O Gott, du Frommer Gott

O Gott, du Frommer Gott J. Brahms

O God, Our Faithful God

O Gott, du Frommer Gott J. S. Bach

Certain hymns have caught the imaginations of composers down through the eons more than others, and “O Gott, du Frommer Gott” — better known to us as “O God, Our Faithful God” is one of them (277 in our hymnal).

The original German text is by Johann Heermann (1585-1647), born in what is modern-day Poland. None of his elder siblings had survived beyond childhood, so when infant Johann became very ill, his mother prayed that, if he survived, she would pay for him to study at university. He attended the local school in Raudten, and when his teacher left the school to become the local pastor in 1597, Heermann’s parents took him to Wohlau, where he lived and studied with Jakob Fuchs, a doctor and apothecary. After a year he became ill yet again, and his parents brought him home. After recovering, he returned to school in Raudten, and began his first poetry at the age of seventeen.

After graduation and ordination, he taught at the university, but in 1607, had to stop after he contracted an eye infection. Four years later in (Lutheran) Köben, he became a deacon, then the pastor a week later when the pastor died. The plague arrived in 1613, and in 1616 a fire swept through the town. And, in 1617 Heermann’s wife Dorothea died childless. He married again in 1618 to Anna, daughter of a merchant, and they had four children. Heermann fell ill once again in 1623 and never really recovered, his nose and air passages had become infected. The Thirty Years’ War struck soon afterwards, and Köben was plundered by Catholic troops in 1632, 1633, 1634 and 1642 — the Heermann family lost their worldly possessions several times. In 1634, his illness prevented him from preaching altogether, and he no longer read out his sermons in church. On doctor’s advice, he moved across the border to Poland where he died in 1647.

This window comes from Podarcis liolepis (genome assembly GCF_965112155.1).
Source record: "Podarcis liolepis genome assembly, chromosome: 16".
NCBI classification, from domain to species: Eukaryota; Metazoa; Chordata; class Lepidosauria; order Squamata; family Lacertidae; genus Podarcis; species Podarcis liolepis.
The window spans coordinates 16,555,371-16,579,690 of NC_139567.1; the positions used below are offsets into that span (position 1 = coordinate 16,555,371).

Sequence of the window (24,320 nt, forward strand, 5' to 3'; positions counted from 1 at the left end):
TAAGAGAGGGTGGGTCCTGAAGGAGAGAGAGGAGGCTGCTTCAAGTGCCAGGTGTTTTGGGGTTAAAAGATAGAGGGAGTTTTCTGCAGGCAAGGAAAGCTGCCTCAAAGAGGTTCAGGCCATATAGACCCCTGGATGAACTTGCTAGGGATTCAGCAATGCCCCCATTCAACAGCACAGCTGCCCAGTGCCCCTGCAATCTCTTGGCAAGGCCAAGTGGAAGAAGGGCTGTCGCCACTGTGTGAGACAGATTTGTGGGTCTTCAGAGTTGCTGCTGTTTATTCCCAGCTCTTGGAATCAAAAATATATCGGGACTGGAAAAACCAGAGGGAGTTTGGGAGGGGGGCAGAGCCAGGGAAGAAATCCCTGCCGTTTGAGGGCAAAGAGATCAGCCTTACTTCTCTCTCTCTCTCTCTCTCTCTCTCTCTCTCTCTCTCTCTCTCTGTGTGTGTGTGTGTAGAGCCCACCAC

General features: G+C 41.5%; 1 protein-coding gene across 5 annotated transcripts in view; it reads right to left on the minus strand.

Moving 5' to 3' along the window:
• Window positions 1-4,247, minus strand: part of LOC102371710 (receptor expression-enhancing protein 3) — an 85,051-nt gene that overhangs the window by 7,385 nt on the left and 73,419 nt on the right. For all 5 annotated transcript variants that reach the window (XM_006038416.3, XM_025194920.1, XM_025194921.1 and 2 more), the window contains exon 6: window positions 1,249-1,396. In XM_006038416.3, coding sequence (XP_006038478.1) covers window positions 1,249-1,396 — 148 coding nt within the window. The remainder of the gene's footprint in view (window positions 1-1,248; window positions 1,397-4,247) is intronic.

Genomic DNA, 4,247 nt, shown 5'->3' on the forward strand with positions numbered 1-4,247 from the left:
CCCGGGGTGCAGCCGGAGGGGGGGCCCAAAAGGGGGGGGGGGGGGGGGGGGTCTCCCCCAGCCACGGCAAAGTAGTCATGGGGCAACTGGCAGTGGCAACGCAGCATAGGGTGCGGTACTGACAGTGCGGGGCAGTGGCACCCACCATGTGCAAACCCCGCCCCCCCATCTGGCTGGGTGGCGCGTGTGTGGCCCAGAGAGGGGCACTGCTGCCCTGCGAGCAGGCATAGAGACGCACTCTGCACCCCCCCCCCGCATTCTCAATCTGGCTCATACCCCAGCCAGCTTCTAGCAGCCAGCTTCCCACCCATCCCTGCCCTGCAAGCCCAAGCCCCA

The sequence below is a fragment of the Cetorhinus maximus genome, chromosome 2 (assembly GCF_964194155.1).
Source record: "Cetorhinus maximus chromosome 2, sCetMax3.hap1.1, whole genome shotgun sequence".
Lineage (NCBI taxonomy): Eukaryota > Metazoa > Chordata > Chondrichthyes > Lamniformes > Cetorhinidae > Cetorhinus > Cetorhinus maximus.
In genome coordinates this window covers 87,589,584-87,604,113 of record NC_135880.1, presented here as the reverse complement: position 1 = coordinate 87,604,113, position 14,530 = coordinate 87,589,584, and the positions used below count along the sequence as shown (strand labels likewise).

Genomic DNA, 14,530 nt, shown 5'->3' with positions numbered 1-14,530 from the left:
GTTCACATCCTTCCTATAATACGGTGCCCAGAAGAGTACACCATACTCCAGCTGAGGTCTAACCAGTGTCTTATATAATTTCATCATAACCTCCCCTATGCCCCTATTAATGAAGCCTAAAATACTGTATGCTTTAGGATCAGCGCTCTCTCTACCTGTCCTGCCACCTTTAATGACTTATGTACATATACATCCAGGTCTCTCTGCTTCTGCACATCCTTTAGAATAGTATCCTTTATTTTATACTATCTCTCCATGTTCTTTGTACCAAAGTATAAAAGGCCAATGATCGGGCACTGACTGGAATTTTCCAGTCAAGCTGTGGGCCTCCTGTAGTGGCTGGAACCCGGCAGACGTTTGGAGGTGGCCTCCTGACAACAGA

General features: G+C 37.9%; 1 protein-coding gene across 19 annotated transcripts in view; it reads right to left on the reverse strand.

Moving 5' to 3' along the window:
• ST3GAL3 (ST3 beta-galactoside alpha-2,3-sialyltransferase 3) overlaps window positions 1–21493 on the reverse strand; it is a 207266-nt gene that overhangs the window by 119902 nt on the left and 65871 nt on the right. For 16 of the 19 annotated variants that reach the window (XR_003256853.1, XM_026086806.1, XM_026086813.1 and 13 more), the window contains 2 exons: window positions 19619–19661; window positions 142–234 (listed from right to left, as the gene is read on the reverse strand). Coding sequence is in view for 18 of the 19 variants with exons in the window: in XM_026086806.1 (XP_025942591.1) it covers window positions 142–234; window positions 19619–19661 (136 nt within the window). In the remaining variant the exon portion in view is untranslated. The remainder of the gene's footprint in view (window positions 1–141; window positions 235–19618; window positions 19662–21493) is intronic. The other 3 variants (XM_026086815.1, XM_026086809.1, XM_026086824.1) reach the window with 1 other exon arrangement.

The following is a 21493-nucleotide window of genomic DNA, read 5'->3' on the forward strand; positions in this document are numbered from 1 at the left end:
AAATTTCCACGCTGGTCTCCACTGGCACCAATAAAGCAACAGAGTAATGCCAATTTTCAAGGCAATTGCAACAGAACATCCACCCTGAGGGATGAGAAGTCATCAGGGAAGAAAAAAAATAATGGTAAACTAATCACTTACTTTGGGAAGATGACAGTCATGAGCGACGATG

Because hymn translators are faced with the ridiculously difficult task of making their translation both rhyme and fit the original meter, liberties are necessarily taken with the text. A more straightforward translation of Heermann’s text has its own edge to it. Here are a few verses:

Oh God, you righteous God
you source of good gifts,
without whom nothing exists that does exist,
from whom we have everything :
give me a healthy body
and grant that in such a body
there may remain an inviolate soul
and a pure conscience.
If there is danger,
then let me not despair,
give me heroic courage,
help me to bear my cross!
Grant that I may overcome
my enemies with gentleness.
And if I need counsel
may I find good counsel.
Let me with everyone
live in peace and friendship,
as far as is Christian.
If you want to give me anything to do with
wealth, property and money,
then give this also,
that nothing may be mixed up
with any goods that are unjust.